All told, the FBI intercepted 27 million messages over the course of 18 months.

What this means is that the FBI was also illegally spying on individuals using those encrypted phones who may not have been involved in any criminal activity whatsoever.

Even reading a newspaper article is now enough to get you flagged for surveillance by the FBI. The agency served a subpoena on USA Today / Gannett to provide the internet addresses and mobile phone information for everyone who read a news story online on a particular day and time about the deadly shooting of FBI agents.

This is the danger of allowing the government to carry out widespread surveillance, sting and entrapment operations using dubious tactics that sidestep the rule of law: “we the people” become suspects and potential criminals, while government agents, empowered to fight crime using all means at their disposal, become indistinguishable from the corrupt forces they seek to vanquish.  

To go after terrorists, they become terrorists. To go after drug smugglers, they become drug smugglers. To go after thieves, they become thieves.

For instance, when the FBI raided a California business that was suspected of letting drug dealers anonymously stash guns, drugs and cash in its private vaults, agents seized the contents of all the  safety deposit boxes and filed forfeiture motions to keep the contents, which include millions of dollars’ worth of valuables owned by individuals not accused of any crime whatsoever.

It’s hard to say whether we’re dealing with a kleptocracy (a government ruled by thieves), a kakistocracy (a government run by unprincipled career politicians, corporations and thieves that panders to the worst vices in our nature and has little regard for the rights of American citizens), or if we’ve gone straight to an idiocracy.  

This certainly isn’t a constitutional democracy, however.

Some days, it feels like the FBI is running its own crime syndicate complete with mob rule and mafia-style justice.

In addition to creating certain crimes in order to then “solve” them, the FBI also gives certain informants permission to break the law, “including everything from buying and selling illegal drugs to bribing government officials and plotting robberies,” in exchange for their cooperation on other fronts.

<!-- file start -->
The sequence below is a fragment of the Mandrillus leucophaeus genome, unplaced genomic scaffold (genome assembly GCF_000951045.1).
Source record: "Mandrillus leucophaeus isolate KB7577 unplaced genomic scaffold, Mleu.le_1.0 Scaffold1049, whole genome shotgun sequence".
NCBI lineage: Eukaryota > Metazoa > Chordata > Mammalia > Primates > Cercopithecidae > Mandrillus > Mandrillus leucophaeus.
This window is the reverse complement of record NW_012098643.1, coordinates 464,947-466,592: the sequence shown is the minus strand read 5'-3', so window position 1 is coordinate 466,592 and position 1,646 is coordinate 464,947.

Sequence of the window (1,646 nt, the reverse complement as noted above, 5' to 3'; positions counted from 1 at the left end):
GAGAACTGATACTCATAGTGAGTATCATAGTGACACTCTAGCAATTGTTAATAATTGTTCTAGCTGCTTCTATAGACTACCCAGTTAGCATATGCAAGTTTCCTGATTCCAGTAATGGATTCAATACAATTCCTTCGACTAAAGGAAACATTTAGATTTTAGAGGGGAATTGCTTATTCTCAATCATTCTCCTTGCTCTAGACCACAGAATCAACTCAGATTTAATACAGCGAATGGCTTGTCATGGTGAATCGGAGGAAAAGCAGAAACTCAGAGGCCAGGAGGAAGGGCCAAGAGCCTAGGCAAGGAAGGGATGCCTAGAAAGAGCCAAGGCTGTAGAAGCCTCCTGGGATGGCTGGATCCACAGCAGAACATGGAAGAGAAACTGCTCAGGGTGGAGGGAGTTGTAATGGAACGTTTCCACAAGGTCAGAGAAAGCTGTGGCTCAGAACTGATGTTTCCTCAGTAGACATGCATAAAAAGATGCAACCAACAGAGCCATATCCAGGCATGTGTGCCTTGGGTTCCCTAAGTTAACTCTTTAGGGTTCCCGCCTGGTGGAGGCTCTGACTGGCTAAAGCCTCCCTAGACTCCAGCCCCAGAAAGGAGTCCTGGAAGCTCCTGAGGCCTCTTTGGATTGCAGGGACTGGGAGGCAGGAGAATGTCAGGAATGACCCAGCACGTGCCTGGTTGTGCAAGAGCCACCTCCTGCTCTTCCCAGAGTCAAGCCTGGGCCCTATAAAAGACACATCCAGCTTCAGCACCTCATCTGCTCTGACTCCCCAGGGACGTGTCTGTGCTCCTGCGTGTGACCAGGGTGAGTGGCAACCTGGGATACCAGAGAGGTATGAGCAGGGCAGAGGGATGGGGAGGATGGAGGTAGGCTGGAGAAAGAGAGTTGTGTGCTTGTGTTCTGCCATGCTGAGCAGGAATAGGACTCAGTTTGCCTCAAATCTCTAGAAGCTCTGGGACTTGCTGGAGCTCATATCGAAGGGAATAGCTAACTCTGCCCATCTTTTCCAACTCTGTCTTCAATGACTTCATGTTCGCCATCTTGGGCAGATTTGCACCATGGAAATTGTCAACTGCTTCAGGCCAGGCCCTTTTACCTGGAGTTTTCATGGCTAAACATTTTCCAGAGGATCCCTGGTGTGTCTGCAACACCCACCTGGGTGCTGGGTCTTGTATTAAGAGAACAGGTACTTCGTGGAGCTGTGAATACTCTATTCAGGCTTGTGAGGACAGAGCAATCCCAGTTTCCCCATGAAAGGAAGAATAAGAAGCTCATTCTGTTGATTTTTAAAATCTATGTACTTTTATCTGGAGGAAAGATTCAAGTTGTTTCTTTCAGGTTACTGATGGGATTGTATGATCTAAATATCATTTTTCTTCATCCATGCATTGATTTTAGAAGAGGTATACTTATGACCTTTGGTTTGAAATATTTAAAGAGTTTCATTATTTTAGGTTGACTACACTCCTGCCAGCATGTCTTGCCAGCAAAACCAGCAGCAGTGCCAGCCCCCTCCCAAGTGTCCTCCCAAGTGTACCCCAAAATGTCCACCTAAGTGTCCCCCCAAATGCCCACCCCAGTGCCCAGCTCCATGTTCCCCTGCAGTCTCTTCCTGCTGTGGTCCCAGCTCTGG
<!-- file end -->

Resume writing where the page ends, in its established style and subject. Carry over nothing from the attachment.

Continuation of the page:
USA Today estimates that agents have authorized criminals to engage in as many as 15 crimes a day (5600 crimes a year). Some of these informants are getting paid astronomical sums: one particularly unsavory fellow, later arrested for attempting to run over a police officer, was actually paid $85,000 for his help laying the trap for an entrapment scheme.

In a stunning development reported by The Washington Post, a probe into misconduct by an FBI agent resulted in the release of at least a dozen convicted drug dealers from prison.

In addition to procedural misconduct, trespassing, enabling criminal activity, and damaging private property, the FBI’s laundry list of crimes against the American people includes surveillance, disinformation, blackmail, entrapment, intimidation tactics, and harassment.

For example, the Associated Press lodged a complaint with the Dept. of Justice after learning that FBI agents created a fake AP news story and emailed it, along with a clickable link, to a bomb threat suspect in order to implant tracking technology onto his computer and identify his location. Lambasting the agency, AP attorney Karen Kaiser railed, “The FBI may have intended this false story as a trap for only one person. However, the individual could easily have reposted this story to social networks, distributing to thousands of people, under our name, what was essentially a piece of government disinformation.”

Then again, to those familiar with COINTELPRO, an FBI program created to “disrupt, misdirect, discredit, and neutralize” groups and individuals the government considers politically objectionable, it should come as no surprise that the agency has mastered the art of government disinformation.

The FBI has been particularly criticized in the wake of the 9/11 terrorist attacks for targeting vulnerable individuals and not only luring them into fake terror plots but actually equipping them with the organization, money, weapons and motivation to carry out the plots—entrapment—and then jailing them for their so-called terrorist plotting. This is what the FBI characterizes as “forward leaning—preventative—prosecutions.”